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A Venezuelan Educator: Don Feliciano Montenegro Colon

  • Mary Watters (a1)


Among the Hispanic-American States, Venezuela has not been notable for achievement in the field of education measured in terms of popular literacy. Venezuelans are, indeed, the first to recognize and to deplore a lack of such achievement. The writer is convinced, however, that no country of Hispanic-America can present a more interesting or exceptional list of educators, whether philosophers and critics, educational statesmen and administrators, or class-room teachers are proposed. Such outstanding figures as Simón Rodríguez, the radical reformer of the revolutionary era, sometimes called the “Rousseau of Hispanic-America”, or Andrés Bello, philosopher and teacher, or the Liberator himself, who might well be called the Jefferson of Hispanic-America in the field of educational statesmanship, are generally recognized.



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1 On January 24, 1848, President José Tadeo Monagas suppressed parliamentary rights and immunities by military force. González, through the instrument of a physician’s certificate, retired from Congress and public life, for some years ( Luis, Correa, “Temas para una Biografía de Juan Vicente González”, Boletín de la Academia Nacional de la Historia, Tomo XI (1928), 360).

2 Eduardo, Blanco, Venezuela Heroica (Caracas, 1883), an epic in prose of the War for Independence in Venezuela.

3 Montenegro said that his school was the first established in Spanish America after independence without support from the public treasury for teaching “primary studies, languages, pure mathematics, geography, physics, drawing, and music”. (Geografía General, 4 tomos, Caracas, 1833–1837, Tomo IV, 646.)

4 They, too, exaggerated our advancement in education. Montenegro emphasized the incomparable interest in education in the United States and its generous protection by public and private agencies, at a time (1833) when such protection was far from general or adequate. (See Geografía General, I, 523. On the United States, see Reisner, E. H., Nationalism and Education since 1789, New York, 1936).

5 Cap. 8. Art. 4. (Gil Fortoul, José, Historia Constitucional, edición segunda, 2 tomos, Caracas, 1930, includes this Constitution and others mentioned here in the Appendix to Vol. II.)

6 Cap. 9.

7 Tit. 1, Art. 24; Tit. 7, Art. 8.

8 Comment is made below (footnote no. 61) on Bolívar’s ideas on education.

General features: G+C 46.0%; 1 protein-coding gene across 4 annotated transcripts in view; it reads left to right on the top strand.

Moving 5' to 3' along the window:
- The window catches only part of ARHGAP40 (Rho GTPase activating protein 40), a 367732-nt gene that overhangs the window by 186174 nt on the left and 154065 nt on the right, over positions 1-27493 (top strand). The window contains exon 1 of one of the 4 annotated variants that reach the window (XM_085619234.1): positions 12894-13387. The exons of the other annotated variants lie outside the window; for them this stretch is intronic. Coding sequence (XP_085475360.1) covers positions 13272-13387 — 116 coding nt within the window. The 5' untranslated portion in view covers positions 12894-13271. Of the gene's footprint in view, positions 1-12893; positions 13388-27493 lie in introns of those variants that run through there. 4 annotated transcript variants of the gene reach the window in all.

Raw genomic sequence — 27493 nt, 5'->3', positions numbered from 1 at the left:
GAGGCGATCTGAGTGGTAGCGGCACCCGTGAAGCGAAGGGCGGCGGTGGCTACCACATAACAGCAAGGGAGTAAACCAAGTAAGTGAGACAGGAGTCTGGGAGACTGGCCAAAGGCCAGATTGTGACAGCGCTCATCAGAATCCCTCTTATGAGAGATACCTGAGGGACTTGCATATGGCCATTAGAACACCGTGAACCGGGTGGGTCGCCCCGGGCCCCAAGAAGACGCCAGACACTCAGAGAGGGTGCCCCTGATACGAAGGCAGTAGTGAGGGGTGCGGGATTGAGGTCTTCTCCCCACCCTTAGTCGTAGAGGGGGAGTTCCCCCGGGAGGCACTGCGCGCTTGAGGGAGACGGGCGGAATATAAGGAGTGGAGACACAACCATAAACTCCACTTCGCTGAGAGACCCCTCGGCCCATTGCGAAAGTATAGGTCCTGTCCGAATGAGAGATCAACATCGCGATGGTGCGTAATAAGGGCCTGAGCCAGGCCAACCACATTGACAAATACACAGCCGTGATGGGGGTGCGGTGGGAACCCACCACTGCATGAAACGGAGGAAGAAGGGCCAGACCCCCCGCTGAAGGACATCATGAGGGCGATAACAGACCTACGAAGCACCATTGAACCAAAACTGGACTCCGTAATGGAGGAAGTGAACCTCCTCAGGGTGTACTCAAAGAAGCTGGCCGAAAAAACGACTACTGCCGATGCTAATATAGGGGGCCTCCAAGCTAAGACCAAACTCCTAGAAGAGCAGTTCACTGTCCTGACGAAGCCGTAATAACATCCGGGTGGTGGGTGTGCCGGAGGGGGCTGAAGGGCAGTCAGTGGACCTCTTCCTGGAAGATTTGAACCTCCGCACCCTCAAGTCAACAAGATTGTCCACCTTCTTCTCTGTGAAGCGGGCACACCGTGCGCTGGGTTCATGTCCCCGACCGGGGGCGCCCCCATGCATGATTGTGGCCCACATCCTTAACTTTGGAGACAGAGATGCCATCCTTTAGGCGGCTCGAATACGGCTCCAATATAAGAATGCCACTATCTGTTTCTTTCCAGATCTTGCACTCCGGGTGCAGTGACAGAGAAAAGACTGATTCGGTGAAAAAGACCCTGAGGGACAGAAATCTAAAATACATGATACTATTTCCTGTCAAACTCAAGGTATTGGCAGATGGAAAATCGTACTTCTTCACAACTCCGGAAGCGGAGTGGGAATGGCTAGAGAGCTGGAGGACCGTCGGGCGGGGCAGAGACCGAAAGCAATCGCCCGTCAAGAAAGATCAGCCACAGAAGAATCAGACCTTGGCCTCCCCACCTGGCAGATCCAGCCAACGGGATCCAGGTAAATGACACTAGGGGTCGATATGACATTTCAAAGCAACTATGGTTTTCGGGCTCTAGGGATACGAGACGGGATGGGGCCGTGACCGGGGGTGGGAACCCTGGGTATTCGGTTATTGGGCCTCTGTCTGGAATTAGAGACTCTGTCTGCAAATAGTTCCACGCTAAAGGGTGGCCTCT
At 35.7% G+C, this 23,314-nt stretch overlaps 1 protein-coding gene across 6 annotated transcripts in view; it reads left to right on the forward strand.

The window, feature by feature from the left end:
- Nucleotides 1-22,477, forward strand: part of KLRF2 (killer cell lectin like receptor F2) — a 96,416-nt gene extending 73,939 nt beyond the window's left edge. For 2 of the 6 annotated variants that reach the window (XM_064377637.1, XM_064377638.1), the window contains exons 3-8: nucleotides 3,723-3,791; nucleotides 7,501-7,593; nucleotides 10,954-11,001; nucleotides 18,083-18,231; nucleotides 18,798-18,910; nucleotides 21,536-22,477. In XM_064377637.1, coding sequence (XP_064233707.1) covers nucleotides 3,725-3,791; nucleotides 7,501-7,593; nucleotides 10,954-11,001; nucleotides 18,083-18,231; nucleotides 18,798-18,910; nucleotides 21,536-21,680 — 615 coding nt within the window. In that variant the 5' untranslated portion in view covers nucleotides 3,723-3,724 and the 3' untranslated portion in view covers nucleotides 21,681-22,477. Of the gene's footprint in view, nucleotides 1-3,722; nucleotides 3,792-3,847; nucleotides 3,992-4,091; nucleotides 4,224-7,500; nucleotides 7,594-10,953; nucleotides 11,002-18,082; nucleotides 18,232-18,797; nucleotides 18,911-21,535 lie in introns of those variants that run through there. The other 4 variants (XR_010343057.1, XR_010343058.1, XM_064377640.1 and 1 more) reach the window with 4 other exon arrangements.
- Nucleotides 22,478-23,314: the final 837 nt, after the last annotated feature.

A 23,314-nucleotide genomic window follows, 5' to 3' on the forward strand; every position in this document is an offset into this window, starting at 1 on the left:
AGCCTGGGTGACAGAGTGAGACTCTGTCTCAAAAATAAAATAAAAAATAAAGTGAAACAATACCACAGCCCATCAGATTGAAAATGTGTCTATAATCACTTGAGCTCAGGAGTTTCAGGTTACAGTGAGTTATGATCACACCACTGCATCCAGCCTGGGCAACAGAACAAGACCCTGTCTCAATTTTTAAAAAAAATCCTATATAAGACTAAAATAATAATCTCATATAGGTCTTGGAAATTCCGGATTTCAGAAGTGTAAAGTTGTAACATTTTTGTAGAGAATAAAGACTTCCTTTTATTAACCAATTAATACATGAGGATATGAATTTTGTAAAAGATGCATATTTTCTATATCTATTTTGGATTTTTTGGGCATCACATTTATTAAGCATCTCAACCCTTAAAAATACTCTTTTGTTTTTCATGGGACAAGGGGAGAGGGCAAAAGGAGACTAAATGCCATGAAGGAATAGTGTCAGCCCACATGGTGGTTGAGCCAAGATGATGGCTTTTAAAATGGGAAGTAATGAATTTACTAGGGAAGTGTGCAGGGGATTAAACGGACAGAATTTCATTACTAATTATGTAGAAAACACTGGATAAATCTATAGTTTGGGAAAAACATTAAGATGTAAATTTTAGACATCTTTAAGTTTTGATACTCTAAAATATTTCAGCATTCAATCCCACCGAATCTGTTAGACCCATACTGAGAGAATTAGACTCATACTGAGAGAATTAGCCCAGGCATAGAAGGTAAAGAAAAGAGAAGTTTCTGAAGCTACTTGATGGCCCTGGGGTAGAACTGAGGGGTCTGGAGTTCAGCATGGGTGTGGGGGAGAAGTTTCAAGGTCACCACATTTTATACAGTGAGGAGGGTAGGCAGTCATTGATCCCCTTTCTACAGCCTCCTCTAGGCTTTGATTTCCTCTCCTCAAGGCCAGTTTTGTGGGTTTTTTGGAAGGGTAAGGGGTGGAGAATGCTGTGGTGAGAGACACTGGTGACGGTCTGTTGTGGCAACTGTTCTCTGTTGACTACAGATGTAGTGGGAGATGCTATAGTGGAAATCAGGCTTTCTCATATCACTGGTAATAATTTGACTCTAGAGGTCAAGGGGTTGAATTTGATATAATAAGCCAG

9 Tit. III, Sec. II. Art. 55, No. 19.

10 El Correo del Orinoco, Dec. 1, 1821; Cuerpo de Leyes de la República de Colombia, 1821–1827, (Caracas, 1840), 439–450.

11 El Libro Nacional de los Venezolanos, Actos del Congreso Constituyente de Venezuela en 1811 (Caracas, 1911), 145.

12 Reports from the provinces to the Ministry of the Interior in 1831 give descriptive surveys of the history and status of their schools.

13 The Church, during the Revolution and afterwards lost much of its influence on Venezuelan life. See the author’s, History of the Church in Venezuela, 1910–1930, Chapel Hill, 1933). The school has not provided an adequate force for social integration and control. Hence Venezuelan society has suffered.

14 La Academia Nacional de la Historia, Documentos para los Anales de Venezuela, (Caracas, 1889–1890), Vol. III, 62–63.

15 Ibid., passim. See, for example, the pronunciamento of Barinas, ibid., 185. Other communities sanctioned this notable statement of Barinas.

16 Nucete-Sardi, José, “El Prócer Miguel Guerra y la Instrucción Pública Obligatoria en Venezuela”, Revista Nacional de Cultura, (July, 1940), 3640.

17 Documentos de Secretaría de lo Interior y justicia, Tomo XXXIII, Folios 325–330.

18 Caracciolo, Parra, La Instrucción en Caracas, 1567–1725 (Caracas, 1932), 197199.

19 Art. 161, Sec. 17.

20 Memoria de lo Interior (1842), 8–12. The Memorias of the Secretary of the Interior and unpublished documents in the National Archives in Caracas contain much information on these colegios.

21 See, for example, the Memoria de lo Interior, (1840), Exposición de la Dirección General de Instrucción Pública, XXI-XXIX.

22 Ibid., (1831), 90–94.

23 Ibid., (1840), Exposición de la Dirección General de Instrucción Pública, XXI-XXIX.

24 Memoria de lo Interior, (1839), 32–33.

25 Laureano, Villanueva, Biografía del Doctor José María Vargas (Caracas, 1883), 160.

26 See especially the Exposición … de la Dirección General de Instrucción Pública, (1841), 97–102.

27 Páez, J. A., Autobiografía del General José Antonio Páez, 2nd edition, (New York, 1871), 2 vols., Vol. I, 192.

28 Bentham’s writings were exceedingly popular here.

29 Agustín, Codazzi, Resumen de la Geografia de Venezuela, 3 vols. (Caracas, 1940).

30 Antonio, Arráiz, “Agustín Codazzi”, Revista Nacional de Cultura, June, 1940, 1535.

31 Ordenanzas de la Provincia de Caracas, (Caracas, 1849), 42 et seq.

32 José, Gil Fortoul, Historia Constitucional, II, 124125.

33 Memoria de lo Interior, (1834), 38–39.

34 Ibid., (1844), 25–26; El Venezolano, May 23, 1843.

35 Memoria de lo Interior, (1844), 25–26.